• Why people use it: This word has a number of different meanings, but the jargon we’re referring to is when solutions are conveyed as a way to solve a problem or difficult situation. Ultimately, this is what customers are looking for when they want a product or service – the solution to a problem.
• Why you shouldn’t use it: The term is vague, boring, and not interesting enough to get people to investigate further.
• Why people use it: Authenticity has come to mean that a company isn’t necessarily trying to sell you something. They care about more than just sales: they want to do good in the world and are socially conscious.
• Why you shouldn’t use it: In addition to being overused, saying that your brand is authentic tends to make people think otherwise. After all, marketing is often argued as being inherently inauthentic! If you fully embrace authenticity, you won’t need to say it in your copy. Your potential customers need to learn it through their experiences with you, your reputation in the marketplace, and other branding efforts. So most likely, if you put it in your ad copy, no one is really going to be convinced.
So… Is there a list of the best marketing words and phrases to use?
We’ve all done it, but relying heavily on the marketing phrases and words above are surefire ways to get your campaign to blandly blend in among all of the others out there. So then, is there a list of better words to use? In short, yes, there are a ton.
But instead of picking and choosing the best to include, when writing copy, it’s more useful to remember exactly what the purpose of writing copy is: to attract, captivate and educate your audience. You can achieve this objective by remembering these three copywriting tips:
• Be specific.
Clearly state your value propositions and your selling propositions. In essence, explain to your potential customers why your product is “unique” or “innovative” without using those overused marketing words in your copy.
One great “real world” example of advertising with unique value proposition comes from Uber.
Their value is clear and explicit:
“One tap and a car comes directly to you; your driver knows exactly where to go; payment is completely cashless.”
Everything that makes their service unique is upfront and easy to understand. Would you pay attention if it started with:
“Uber is a leading company in the transportation space, disrupting the way you travel…?” Queue the eye glaze.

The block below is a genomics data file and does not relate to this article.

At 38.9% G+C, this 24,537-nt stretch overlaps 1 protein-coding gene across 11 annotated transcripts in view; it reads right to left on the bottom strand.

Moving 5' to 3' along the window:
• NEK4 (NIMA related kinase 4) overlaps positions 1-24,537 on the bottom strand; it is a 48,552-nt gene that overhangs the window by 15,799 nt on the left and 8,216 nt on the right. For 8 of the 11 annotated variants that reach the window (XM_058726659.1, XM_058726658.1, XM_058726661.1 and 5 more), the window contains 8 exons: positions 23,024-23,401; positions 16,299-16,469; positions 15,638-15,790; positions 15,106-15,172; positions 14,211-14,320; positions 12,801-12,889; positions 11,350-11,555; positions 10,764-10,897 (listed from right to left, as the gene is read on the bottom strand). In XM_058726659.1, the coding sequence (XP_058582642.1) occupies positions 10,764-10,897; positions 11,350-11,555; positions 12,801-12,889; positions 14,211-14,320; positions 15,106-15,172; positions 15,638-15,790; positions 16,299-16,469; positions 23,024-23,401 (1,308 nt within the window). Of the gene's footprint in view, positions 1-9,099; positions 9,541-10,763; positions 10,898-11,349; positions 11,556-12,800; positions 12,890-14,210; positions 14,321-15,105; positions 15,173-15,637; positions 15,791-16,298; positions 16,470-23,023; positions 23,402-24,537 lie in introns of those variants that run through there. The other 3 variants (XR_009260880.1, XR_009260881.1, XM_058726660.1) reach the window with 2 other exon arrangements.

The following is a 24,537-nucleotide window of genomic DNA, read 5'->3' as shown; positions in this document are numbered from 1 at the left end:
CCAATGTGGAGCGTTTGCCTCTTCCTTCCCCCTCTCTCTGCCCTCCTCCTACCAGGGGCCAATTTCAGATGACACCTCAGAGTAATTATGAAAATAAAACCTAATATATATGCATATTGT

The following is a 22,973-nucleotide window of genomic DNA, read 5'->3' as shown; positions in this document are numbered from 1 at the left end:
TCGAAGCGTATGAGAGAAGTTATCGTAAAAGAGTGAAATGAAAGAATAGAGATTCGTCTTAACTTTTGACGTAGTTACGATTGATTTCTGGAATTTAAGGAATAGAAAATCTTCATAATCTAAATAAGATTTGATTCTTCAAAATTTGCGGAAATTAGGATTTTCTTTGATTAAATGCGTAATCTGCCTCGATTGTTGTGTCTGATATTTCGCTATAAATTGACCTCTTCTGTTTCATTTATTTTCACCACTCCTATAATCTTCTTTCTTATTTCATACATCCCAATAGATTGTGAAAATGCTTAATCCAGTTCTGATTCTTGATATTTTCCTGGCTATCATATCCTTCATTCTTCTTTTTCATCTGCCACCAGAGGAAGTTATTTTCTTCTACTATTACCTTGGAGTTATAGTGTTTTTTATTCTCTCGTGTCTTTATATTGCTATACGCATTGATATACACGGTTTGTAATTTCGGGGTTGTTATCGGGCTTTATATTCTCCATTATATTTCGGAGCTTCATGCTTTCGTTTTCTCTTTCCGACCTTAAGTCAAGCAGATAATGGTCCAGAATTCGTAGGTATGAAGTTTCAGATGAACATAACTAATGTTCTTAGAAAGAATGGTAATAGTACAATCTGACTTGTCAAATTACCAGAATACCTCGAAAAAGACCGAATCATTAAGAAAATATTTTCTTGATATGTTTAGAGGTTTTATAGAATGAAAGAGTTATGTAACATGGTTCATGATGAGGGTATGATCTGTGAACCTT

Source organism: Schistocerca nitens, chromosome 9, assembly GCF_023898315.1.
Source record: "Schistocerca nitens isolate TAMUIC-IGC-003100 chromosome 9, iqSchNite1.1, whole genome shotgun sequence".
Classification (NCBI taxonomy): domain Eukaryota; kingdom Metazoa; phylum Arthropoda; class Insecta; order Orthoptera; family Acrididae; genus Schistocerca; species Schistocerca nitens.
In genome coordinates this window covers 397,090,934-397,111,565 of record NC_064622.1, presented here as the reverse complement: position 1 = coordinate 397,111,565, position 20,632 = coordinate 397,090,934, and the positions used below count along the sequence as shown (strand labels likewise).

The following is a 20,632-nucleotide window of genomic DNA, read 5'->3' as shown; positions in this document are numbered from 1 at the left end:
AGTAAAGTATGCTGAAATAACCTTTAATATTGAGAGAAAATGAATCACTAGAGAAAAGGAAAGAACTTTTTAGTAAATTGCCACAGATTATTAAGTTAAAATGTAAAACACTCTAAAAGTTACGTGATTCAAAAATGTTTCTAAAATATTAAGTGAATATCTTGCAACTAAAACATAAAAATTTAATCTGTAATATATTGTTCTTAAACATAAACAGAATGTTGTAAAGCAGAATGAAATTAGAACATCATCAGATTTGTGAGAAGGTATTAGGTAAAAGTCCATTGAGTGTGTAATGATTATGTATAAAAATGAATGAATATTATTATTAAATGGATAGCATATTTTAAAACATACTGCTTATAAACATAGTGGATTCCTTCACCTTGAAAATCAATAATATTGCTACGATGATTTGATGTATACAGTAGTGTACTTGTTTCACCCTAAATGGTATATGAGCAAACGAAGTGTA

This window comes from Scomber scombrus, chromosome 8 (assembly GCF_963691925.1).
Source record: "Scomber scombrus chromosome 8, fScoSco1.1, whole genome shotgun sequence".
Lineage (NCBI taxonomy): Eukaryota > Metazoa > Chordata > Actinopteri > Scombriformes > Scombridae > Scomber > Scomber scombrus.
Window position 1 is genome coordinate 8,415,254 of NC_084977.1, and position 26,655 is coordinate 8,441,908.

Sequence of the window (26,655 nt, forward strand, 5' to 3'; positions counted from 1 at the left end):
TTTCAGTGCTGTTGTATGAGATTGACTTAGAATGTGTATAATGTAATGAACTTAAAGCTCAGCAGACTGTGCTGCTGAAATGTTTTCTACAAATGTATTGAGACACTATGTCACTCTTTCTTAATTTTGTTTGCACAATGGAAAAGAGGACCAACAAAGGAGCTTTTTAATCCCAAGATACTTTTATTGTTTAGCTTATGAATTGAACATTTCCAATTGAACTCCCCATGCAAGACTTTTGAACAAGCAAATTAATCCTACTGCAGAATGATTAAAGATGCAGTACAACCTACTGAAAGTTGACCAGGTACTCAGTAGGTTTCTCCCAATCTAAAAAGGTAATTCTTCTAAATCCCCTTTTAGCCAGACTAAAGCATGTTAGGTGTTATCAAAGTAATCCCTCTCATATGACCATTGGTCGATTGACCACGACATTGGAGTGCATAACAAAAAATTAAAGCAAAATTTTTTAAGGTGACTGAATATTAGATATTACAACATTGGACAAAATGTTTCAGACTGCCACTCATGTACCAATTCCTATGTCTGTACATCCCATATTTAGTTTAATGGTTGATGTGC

• Show, don’t tell.
By telling a potential customer something about your product, you may, in fact, be pushing them in the opposite direction. This can certainly be true when including words like “authentic” in your copy. Instead of telling your audience that your brand is authentic, demonstrate how your brand is authentic.
Here is an example from Southwest Airlines.
While they say that use words like “open” and “honest” they show how they put these qualities into practice: with no extra fees. The price you see is the price you pay.
• Solve a problem.
With your value propositions and your unique selling propositions, your brand ultimately owns the solution to a problem for your potential customers.
But instead of telling them that you are simply the solution, identify with them about their problems and offer specific solutions with the customer in mind. This is a classic formula for marketing copywriting.
Here is a great example from MucinexDM:
It may seem overly simple, but the problem is introduced with a question and the solution, MucinexDM, is clearly provided. For customers needing relief, this straight-forward approach will resonate pretty quickly.
By avoiding the overused marketing phrases and words above, considering these copywriting tips, and keeping in mind your primary objective as a copywriter, you can help your advertising copy truly stand out among your competitors.
Keywords: content marketing, copy, cta, messaging, writing tips